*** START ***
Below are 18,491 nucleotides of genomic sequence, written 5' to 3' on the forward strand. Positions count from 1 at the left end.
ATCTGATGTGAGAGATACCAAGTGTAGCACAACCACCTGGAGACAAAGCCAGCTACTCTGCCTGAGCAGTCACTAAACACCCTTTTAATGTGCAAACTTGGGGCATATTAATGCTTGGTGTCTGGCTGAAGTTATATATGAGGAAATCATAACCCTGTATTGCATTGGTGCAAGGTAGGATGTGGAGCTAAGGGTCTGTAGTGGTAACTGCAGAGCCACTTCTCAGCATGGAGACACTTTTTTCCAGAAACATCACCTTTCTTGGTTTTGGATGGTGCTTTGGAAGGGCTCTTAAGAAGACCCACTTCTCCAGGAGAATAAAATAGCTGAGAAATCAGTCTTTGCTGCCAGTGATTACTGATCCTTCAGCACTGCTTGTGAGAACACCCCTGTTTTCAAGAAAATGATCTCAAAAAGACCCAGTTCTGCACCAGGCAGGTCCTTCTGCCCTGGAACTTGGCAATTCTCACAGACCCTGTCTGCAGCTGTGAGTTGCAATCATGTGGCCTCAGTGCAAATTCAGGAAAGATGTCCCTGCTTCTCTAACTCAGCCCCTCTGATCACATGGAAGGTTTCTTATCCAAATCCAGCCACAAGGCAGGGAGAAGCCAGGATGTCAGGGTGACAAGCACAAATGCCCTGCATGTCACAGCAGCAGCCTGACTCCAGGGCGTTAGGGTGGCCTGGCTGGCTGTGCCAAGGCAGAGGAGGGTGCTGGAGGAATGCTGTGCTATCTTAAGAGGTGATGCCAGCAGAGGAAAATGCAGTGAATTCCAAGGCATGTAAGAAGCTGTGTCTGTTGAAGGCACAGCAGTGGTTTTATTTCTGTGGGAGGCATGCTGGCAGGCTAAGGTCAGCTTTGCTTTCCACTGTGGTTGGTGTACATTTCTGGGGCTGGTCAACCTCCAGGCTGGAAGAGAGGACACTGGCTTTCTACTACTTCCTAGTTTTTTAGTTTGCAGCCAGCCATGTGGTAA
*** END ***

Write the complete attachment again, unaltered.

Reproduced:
Below are 18,491 nucleotides of genomic sequence, written 5' to 3' on the forward strand. Positions count from 1 at the left end.
ATCTGATGTGAGAGATACCAAGTGTAGCACAACCACCTGGAGACAAAGCCAGCTACTCTGCCTGAGCAGTCACTAAACACCCTTTTAATGTGCAAACTTGGGGCATATTAATGCTTGGTGTCTGGCTGAAGTTATATATGAGGAAATCATAACCCTGTATTGCATTGGTGCAAGGTAGGATGTGGAGCTAAGGGTCTGTAGTGGTAACTGCAGAGCCACTTCTCAGCATGGAGACACTTTTTTCCAGAAACATCACCTTTCTTGGTTTTGGATGGTGCTTTGGAAGGGCTCTTAAGAAGACCCACTTCTCCAGGAGAATAAAATAGCTGAGAAATCAGTCTTTGCTGCCAGTGATTACTGATCCTTCAGCACTGCTTGTGAGAACACCCCTGTTTTCAAGAAAATGATCTCAAAAAGACCCAGTTCTGCACCAGGCAGGTCCTTCTGCCCTGGAACTTGGCAATTCTCACAGACCCTGTCTGCAGCTGTGAGTTGCAATCATGTGGCCTCAGTGCAAATTCAGGAAAGATGTCCCTGCTTCTCTAACTCAGCCCCTCTGATCACATGGAAGGTTTCTTATCCAAATCCAGCCACAAGGCAGGGAGAAGCCAGGATGTCAGGGTGACAAGCACAAATGCCCTGCATGTCACAGCAGCAGCCTGACTCCAGGGCGTTAGGGTGGCCTGGCTGGCTGTGCCAAGGCAGAGGAGGGTGCTGGAGGAATGCTGTGCTATCTTAAGAGGTGATGCCAGCAGAGGAAAATGCAGTGAATTCCAAGGCATGTAAGAAGCTGTGTCTGTTGAAGGCACAGCAGTGGTTTTATTTCTGTGGGAGGCATGCTGGCAGGCTAAGGTCAGCTTTGCTTTCCACTGTGGTTGGTGTACATTTCTGGGGCTGGTCAACCTCCAGGCTGGAAGAGAGGACACTGGCTTTCTACTACTTCCTAGTTTTTTAGTTTGCAGCCAGCCATGTGGTAA